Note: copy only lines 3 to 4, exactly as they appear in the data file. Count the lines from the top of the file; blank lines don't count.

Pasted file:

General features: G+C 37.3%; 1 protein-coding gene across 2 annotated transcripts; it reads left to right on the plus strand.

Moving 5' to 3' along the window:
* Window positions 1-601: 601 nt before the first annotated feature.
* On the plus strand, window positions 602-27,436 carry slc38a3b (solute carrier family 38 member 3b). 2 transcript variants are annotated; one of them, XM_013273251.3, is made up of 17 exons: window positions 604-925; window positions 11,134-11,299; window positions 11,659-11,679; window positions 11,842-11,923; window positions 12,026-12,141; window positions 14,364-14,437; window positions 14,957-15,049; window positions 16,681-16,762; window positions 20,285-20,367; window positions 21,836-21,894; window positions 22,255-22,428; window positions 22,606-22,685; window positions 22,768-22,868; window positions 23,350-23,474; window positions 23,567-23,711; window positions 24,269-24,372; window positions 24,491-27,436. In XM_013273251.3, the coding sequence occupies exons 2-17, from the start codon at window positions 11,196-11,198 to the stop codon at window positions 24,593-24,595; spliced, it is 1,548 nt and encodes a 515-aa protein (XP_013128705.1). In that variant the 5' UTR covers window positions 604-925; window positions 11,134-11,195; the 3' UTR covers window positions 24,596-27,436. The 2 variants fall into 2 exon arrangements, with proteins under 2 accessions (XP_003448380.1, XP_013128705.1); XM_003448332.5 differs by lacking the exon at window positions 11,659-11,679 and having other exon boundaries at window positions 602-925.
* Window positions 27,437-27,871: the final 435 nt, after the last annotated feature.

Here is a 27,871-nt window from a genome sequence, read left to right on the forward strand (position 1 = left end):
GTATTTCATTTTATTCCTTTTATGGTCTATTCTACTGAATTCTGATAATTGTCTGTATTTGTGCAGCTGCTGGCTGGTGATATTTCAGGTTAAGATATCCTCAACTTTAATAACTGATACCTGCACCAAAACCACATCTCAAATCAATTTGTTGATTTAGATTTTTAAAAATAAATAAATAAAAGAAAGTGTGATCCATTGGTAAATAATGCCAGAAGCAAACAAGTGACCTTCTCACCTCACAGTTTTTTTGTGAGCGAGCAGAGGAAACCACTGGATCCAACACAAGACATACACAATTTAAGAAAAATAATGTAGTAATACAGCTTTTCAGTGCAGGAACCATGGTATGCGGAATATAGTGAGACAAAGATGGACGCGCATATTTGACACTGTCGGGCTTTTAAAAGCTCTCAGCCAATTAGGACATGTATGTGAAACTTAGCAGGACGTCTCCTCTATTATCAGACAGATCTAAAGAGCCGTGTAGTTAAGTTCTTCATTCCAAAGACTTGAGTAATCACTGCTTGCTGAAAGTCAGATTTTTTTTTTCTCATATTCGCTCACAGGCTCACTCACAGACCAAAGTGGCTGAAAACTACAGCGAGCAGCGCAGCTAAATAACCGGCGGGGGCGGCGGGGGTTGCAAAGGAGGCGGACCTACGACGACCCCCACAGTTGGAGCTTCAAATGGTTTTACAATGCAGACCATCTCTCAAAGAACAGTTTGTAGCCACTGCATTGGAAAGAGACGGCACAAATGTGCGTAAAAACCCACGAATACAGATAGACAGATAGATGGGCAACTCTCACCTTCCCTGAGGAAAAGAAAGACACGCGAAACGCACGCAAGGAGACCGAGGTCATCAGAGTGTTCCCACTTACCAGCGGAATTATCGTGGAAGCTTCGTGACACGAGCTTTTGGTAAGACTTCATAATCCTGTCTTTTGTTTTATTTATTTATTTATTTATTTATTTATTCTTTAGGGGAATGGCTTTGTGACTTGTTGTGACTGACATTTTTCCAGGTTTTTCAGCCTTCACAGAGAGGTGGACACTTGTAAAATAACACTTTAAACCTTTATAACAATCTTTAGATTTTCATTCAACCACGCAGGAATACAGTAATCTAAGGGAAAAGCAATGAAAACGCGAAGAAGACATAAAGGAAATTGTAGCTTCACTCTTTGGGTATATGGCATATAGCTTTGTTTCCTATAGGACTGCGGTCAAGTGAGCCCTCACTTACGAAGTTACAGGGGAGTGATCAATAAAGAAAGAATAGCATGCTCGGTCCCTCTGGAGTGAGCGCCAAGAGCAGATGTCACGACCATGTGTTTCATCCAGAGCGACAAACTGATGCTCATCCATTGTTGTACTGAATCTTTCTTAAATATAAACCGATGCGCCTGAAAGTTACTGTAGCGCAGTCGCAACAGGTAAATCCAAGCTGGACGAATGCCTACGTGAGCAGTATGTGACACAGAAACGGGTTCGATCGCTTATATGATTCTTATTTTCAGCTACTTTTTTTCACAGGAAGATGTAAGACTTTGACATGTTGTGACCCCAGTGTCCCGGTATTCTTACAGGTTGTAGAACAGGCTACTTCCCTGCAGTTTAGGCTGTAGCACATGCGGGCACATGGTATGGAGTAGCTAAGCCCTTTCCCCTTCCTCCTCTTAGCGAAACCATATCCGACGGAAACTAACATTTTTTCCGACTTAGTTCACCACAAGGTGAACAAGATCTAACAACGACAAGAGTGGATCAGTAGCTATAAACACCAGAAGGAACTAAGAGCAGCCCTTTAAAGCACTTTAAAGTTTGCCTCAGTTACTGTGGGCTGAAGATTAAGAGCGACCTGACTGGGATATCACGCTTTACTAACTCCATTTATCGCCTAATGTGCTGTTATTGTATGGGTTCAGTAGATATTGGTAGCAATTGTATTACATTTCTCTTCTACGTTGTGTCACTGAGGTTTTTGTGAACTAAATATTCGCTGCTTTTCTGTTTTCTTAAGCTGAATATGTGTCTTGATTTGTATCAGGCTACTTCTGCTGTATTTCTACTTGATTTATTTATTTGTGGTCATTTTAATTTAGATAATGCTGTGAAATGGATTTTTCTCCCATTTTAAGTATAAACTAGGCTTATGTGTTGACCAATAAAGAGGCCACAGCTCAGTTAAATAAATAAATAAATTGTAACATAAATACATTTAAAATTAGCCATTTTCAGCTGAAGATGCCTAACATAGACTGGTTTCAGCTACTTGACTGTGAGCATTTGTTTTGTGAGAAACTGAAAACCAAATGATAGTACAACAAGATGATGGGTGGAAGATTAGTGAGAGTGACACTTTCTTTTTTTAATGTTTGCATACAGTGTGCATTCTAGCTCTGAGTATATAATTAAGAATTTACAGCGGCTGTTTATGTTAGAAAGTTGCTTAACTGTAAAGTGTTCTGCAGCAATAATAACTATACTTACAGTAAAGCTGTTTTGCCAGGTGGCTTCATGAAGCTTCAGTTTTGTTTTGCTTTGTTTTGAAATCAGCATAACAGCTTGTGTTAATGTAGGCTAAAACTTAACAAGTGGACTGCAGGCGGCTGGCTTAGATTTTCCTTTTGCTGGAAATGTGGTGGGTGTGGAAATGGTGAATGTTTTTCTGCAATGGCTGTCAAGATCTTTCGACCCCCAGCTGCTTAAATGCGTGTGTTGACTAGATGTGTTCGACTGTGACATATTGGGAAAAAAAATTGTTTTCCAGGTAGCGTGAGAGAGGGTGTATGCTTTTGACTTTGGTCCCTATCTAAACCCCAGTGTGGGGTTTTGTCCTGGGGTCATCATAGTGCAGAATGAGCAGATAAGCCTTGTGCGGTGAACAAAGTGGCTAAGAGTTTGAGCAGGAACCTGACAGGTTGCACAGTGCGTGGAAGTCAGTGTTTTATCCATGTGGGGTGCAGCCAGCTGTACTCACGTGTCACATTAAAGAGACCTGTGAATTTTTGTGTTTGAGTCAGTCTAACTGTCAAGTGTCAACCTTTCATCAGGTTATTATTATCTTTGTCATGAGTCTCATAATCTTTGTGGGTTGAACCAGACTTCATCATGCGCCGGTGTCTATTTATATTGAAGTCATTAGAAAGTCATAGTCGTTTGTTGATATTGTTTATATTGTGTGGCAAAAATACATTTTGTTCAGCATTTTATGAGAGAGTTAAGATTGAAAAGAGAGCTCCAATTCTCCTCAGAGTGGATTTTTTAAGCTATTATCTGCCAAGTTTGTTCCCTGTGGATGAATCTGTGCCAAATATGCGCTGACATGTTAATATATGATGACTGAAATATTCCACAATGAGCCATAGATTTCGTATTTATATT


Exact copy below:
* Window positions 1-601: 601 nt before the first annotated feature.
* On the plus strand, window positions 602-27,436 carry slc38a3b (solute carrier family 38 member 3b). 2 transcript variants are annotated; one of them, XM_013273251.3, is made up of 17 exons: window positions 604-925; window positions 11,134-11,299; window positions 11,659-11,679; window positions 11,842-11,923; window positions 12,026-12,141; window positions 14,364-14,437; window positions 14,957-15,049; window positions 16,681-16,762; window positions 20,285-20,367; window positions 21,836-21,894; window positions 22,255-22,428; window positions 22,606-22,685; window positions 22,768-22,868; window positions 23,350-23,474; window positions 23,567-23,711; window positions 24,269-24,372; window positions 24,491-27,436. In XM_013273251.3, the coding sequence occupies exons 2-17, from the start codon at window positions 11,196-11,198 to the stop codon at window positions 24,593-24,595; spliced, it is 1,548 nt and encodes a 515-aa protein (XP_013128705.1). In that variant the 5' UTR covers window positions 604-925; window positions 11,134-11,195; the 3' UTR covers window positions 24,596-27,436. The 2 variants fall into 2 exon arrangements, with proteins under 2 accessions (XP_003448380.1, XP_013128705.1); XM_003448332.5 differs by lacking the exon at window positions 11,659-11,679 and having other exon boundaries at window positions 602-925.